Yet before her 15th and final title, most of Barty's milestone moments were celebrated by only her inner circle. At Roland Garros, her parents weren't able to get to Paris in time, landing in London just as the final began. Wimbledon came during the pandemic. Finally in Melbourne, her group of friends and family who shaped and shepherded Barty throughout her tennis career could sit courtside.

"I just know in my heart I've been so fortunate to be so successful because I've given everything to this sport and the people around me have helped me do that," Barty said. "I'm so grateful to them that they've invested so much time and energy in my career and our journey. 

"Even looking at the photos and thinking of the memories of the last five-six years, not one of them is a photo of me on court. Not one of them is a photo of just me. It's the silly little nuances, it's the stupid things we did off the court, it's the fun times that I remember the most. Those are the things that allow me to walk away knowing that I'm so fulfilled and so happy."

Barty has walked away before, but this time she does so without regret. She has a pack of dogs she misses dearly. A family she's been away from for too long. Nieces and nephews who are begging to be taught that famous "chisel." 

Beneath her bright smile and easy-going personality has always lurked a rebellious spirit. Her tennis journey proved it. Her uniquely singular game proved it. And her punk-rock decision of walking away at the peak of her powers merely underlined it.

"Is it forever? The door to my career is closed at the moment, and firmly. ... But I do hold the key to the padlock and who knows what the future holds," Barty wrote for CodeSports last week.

"But before anyone goes rushing to buy tickets to the 2023 Australian Open in the hope I might be back to defend my title, hold your horses. I am certain my future lies elsewhere."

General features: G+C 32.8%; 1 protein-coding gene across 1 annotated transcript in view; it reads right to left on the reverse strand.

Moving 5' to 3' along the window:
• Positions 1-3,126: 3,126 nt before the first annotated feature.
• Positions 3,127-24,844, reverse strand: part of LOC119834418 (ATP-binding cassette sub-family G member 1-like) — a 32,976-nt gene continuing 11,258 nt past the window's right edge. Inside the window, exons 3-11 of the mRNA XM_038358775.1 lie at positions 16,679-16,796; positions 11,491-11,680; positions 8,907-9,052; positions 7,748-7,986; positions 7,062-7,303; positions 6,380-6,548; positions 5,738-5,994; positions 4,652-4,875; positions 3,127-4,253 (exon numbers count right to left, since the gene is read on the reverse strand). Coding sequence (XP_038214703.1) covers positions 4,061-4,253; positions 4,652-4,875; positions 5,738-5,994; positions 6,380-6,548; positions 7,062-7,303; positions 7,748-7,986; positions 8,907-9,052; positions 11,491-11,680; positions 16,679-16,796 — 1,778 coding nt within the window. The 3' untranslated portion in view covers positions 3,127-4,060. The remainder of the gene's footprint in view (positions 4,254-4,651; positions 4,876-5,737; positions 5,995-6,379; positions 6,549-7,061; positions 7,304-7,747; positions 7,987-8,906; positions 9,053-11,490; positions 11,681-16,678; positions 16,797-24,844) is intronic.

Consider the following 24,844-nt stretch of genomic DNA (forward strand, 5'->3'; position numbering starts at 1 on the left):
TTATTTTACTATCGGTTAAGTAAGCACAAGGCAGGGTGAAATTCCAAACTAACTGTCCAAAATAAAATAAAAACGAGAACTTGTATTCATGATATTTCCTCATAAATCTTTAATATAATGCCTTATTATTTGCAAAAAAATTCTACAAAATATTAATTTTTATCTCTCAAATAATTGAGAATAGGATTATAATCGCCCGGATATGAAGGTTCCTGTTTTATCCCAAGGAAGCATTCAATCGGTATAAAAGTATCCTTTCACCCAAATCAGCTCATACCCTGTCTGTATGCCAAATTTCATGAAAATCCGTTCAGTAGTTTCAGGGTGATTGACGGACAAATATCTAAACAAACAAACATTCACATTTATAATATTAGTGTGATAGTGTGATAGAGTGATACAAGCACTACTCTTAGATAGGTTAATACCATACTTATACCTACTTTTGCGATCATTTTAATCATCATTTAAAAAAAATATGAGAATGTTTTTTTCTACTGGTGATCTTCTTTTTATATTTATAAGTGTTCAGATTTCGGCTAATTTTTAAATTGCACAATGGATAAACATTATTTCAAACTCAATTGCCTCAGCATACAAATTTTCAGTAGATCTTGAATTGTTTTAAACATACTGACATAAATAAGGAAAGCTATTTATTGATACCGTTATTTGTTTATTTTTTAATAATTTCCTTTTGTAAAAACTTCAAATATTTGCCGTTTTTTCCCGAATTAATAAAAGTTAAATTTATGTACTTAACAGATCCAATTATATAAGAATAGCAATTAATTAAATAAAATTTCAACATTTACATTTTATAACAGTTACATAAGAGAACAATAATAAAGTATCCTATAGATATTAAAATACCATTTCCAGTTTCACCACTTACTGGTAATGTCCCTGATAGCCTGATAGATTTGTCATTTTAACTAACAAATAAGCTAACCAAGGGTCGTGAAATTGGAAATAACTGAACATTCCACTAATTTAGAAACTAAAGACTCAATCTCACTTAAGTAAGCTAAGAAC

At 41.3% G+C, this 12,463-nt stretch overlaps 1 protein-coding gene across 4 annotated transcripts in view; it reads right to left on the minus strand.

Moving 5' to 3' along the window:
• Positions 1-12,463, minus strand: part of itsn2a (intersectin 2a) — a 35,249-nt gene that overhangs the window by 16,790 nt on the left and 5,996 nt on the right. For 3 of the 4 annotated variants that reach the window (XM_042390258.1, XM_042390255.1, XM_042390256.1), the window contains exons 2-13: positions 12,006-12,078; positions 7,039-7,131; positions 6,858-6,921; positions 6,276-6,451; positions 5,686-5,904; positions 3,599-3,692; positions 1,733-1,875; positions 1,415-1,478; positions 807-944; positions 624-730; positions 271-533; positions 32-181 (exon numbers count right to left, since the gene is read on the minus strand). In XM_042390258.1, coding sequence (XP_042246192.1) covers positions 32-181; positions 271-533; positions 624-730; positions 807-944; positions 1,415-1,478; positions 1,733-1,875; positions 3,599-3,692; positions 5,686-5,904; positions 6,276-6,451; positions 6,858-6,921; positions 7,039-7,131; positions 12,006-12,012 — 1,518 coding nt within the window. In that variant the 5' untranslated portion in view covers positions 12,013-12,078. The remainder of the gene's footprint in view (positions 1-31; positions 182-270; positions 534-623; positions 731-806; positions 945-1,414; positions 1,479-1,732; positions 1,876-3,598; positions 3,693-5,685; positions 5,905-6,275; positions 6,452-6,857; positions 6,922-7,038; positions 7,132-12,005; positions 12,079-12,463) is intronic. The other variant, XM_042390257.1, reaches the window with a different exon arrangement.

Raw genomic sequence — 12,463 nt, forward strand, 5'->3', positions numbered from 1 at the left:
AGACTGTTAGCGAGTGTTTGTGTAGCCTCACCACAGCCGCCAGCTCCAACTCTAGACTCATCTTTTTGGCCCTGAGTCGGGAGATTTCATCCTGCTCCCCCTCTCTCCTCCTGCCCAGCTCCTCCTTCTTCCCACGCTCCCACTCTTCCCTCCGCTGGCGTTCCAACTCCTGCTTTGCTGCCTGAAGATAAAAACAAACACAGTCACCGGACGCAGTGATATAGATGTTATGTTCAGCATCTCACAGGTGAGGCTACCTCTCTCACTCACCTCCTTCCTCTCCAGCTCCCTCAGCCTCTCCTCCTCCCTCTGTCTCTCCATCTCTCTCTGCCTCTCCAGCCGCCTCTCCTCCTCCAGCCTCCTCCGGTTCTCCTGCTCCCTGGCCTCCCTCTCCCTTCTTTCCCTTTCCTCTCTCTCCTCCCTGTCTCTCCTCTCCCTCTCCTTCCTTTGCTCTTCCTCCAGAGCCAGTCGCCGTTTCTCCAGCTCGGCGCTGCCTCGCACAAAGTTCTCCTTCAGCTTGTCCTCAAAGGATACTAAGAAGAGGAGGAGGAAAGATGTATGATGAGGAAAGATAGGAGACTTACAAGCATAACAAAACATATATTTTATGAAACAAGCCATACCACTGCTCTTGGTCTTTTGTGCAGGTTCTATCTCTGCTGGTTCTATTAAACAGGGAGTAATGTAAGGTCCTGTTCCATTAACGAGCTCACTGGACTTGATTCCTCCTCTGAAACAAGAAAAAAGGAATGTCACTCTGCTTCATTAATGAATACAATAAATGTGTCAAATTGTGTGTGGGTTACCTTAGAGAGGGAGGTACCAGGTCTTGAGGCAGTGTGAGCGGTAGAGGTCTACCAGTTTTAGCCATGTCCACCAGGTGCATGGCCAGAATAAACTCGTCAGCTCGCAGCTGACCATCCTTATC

Watch This: Ashleigh Barty's retirement press conference

As Barty laid down the No.1 torch that she had held for 114 consecutive weeks, a familiar foe and frequent practice partner stepped up to the challenge. Iga Swiatek had been open about her admiration of Barty throughout their last season, marveling at the Aussie's high-level consistency and professionalism and using her as a benchmark for the development of her own game. The 20-year-old Pole even spent dedicated blocks of her pre-season to solving the Barty riddle. The news that the woman she had set up to chase was exiting the game hit Swiatek hard

But during her run to the Miami Open title, where she sealed the No.1 ranking, Swiatek left no doubt she was the perfect heir to the throne. Look closely, and the path was already being paved. Barty won Roland Garros in 2019. Swiatek won it in 2020. Barty won Adelaide in 2020. Swiatek won it in 2021. Barty won the last two editions of Miami. Swiatek won the next. 

"I know that if it is Iga, there is no better person," Barty said. "She's an incredible person, a great tennis player. The way that she's brought this fresh, fearless energy onto the court has been incredible.

"I loved testing myself against her. I loved playing her. I loved practicing with her and spending time with her team. She's a brilliant person, and was one of the first to message me, which is really nice.

Barty is assured she leaves the tour in good hands. No one understands the deep talent pool more than the woman who spent every last ounce of energy holding her opponents off to achieve her dreams.

"It's a new start for the tour, which is going to be really exciting for them," Barty told reporters. "They've got exceptional players, great depth. It's going to be really exciting for them."